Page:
Lessons Learned from Projects Half Done

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Last Updated February 21, 2018

For a long time, organizing quilt projects has not been at the top of my list. In recent years I have become more organized. This week I presented a trunk show of some of my quilts and quilted items to the Livingston Piecemakers Quilt Guild. What a great group of people. I included some quilts that are not my best work but that illustrate a learning experience for me.

For parts of 2016 and 2017 many guilds challenged their members to finally finish their unfinished projects (UFOs) or projects half done (PHDs). I was inspired by these quilters to finish some of my projects. I already knew why I couldn't finish some projects, I just had to act on it. Here is a video I made last year describing how I try to organize my projects.

Two quilts in the trunk show this week illustrate why it's important to keep everything for each project together until it's finished.

Prairie Pinwheels Quilt

This quilt shows what happened when I separated finished blocks from the project bag. You probably can't tell from looking at the quilt, but it could have been bigger. I decided to finish this quilt at a retreat. I picked up the large plastic pouch containing the project and off I went. At the retreat I had 3 or 4 additional pinwheel blocks that didn't make it in the finished quilt. I was frustrated with the centers not laying flat. One of my fellow retreaters said she would take the blocks if I didn't want them. So of course I gave them to her. I ended up making this quilt top square. After all, finished is better than perfect, right?

prairie pinwheels organizing quilt projects
I quilted it and added the binding a few weeks later. As I was clearing off my sewing area at home, I noticed these,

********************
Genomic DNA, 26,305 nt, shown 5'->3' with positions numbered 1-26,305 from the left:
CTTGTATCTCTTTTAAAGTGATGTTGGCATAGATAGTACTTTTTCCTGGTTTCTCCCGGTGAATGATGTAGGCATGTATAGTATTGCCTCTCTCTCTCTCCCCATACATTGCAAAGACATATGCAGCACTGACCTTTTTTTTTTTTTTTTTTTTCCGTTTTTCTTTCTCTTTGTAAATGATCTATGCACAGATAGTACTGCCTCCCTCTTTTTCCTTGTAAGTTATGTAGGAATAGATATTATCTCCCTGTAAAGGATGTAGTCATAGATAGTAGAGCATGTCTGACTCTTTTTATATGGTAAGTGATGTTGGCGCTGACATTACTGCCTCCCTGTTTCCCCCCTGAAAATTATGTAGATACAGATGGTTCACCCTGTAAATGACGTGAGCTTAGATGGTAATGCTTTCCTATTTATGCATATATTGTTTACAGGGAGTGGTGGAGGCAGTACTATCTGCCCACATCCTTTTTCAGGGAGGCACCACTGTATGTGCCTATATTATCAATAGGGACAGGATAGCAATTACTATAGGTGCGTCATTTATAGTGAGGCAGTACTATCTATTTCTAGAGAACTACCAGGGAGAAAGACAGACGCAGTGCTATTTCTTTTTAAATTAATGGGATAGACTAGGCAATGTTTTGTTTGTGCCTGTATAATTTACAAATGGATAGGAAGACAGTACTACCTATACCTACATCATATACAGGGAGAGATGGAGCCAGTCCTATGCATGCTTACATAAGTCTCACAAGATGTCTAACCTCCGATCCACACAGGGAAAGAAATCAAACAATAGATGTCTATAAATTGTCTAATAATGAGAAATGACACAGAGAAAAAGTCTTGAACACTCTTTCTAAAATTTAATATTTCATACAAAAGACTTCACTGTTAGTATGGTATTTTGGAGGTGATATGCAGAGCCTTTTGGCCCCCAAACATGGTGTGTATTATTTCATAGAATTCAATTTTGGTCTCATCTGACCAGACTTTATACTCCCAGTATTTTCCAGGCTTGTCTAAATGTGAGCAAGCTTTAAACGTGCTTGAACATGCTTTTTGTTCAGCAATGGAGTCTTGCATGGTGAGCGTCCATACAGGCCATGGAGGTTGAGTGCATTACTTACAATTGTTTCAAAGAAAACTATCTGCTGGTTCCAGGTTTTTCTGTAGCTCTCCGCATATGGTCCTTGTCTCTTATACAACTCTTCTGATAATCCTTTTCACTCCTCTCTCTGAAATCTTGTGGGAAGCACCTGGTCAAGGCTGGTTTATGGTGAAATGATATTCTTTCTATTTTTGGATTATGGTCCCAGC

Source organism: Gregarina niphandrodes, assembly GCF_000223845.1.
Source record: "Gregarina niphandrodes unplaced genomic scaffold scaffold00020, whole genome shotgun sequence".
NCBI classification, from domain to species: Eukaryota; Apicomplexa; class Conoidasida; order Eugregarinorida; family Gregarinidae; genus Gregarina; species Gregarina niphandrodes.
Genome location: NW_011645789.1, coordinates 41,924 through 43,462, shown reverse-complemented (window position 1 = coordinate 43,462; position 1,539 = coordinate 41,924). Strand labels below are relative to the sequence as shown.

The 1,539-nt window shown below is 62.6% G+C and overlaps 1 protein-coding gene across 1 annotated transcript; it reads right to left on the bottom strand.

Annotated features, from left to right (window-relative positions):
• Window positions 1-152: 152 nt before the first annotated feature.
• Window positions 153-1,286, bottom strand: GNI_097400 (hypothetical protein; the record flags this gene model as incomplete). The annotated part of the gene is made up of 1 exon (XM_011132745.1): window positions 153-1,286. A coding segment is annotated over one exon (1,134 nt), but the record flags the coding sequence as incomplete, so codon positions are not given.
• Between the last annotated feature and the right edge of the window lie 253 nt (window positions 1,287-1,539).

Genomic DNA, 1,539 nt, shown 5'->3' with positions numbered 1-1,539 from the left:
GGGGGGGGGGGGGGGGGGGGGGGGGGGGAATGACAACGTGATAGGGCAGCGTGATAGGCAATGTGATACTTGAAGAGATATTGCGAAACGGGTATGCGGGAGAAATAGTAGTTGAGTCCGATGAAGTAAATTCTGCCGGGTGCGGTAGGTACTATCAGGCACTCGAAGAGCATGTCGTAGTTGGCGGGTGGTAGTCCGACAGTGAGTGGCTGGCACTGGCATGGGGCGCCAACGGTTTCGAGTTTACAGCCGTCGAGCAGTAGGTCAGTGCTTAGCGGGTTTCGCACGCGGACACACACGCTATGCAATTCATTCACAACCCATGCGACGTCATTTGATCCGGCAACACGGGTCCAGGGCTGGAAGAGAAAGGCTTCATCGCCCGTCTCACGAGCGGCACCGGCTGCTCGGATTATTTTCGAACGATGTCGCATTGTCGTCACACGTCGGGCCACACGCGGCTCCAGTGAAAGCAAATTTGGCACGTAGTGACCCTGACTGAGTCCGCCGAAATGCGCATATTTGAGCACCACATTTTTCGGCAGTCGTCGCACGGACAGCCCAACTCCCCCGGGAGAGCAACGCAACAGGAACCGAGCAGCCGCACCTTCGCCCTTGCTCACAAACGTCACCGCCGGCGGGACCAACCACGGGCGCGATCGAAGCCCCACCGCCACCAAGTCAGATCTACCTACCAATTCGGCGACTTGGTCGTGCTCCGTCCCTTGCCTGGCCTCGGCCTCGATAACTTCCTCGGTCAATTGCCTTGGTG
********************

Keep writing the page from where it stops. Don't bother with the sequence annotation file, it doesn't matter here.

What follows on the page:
pinwheels organizing quilt projects

sixteen flying geese units, enough to make 4 more blocks!

Oh well, it's too late now. Guess I need to start an orphaned block project or make a pillow.

ArticleUse Orphan Quilt Blocks to Make a Pillow

Prickly Pinecone Quilt

This quilt went together fast and I finished it at a retreat. It was fun to do.

Pinecone organizing quilt projects
I found a nice backing.

organizing quilt projects
I quilted this one and happily put it in the “finished” stack. Some time later I discovered yardage of a pinecone fabric.

organizing quilt projects
I remembered I bought this fabric at the same time I bought fabric for the quilt top. But, since I didn't keep everything together, I didn't get to use the pinecone backing for this pinecone quilt. The backing I used is a good fit but it would have been nice to use the fabric I originally bought. I ended up using the pinecone fabric on another quilt.

ArticlePiecing the Backing

Organizing Quilt Projects

Now I make more of an effort to keep my projects organized from the beginning. I'm still working on my UFOs and PHDs. Before starting each one again, I check to make sure everything is there.

In the past I used various plastic project boxes. I found them to be clunky when taking them to sew-ins or retreats. I prefer to use more flexible plastic or vinyl zippered bags. They slip easily into suitcases and rolling totes. Here are a few I have gathered over the years.

Organizing quilt projects and putting all the pieces in one place helps me to finish what I start. As long as I start with and keep everything organized, I'm finishing projects. Got any tips that help you finish projects? I'd love to read your comments.

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3 thoughts on “Lessons Learned from Projects Half Done

  1. Carol, thanks for your sewing inspiration. Our church group has a sewing ministry where we make lap size quilts to be distributed to members who have had surgery, death in the family, etc. We seem to have lots of tops that need finished, ie sandwiched and quilted. This is where we have a problem . Some sewists don’t feel comfortable machinr quilting their top. We’ve even had lessons on how to do it. We don’t have the funds to get them professionally quilted. Do you have any suggestions?

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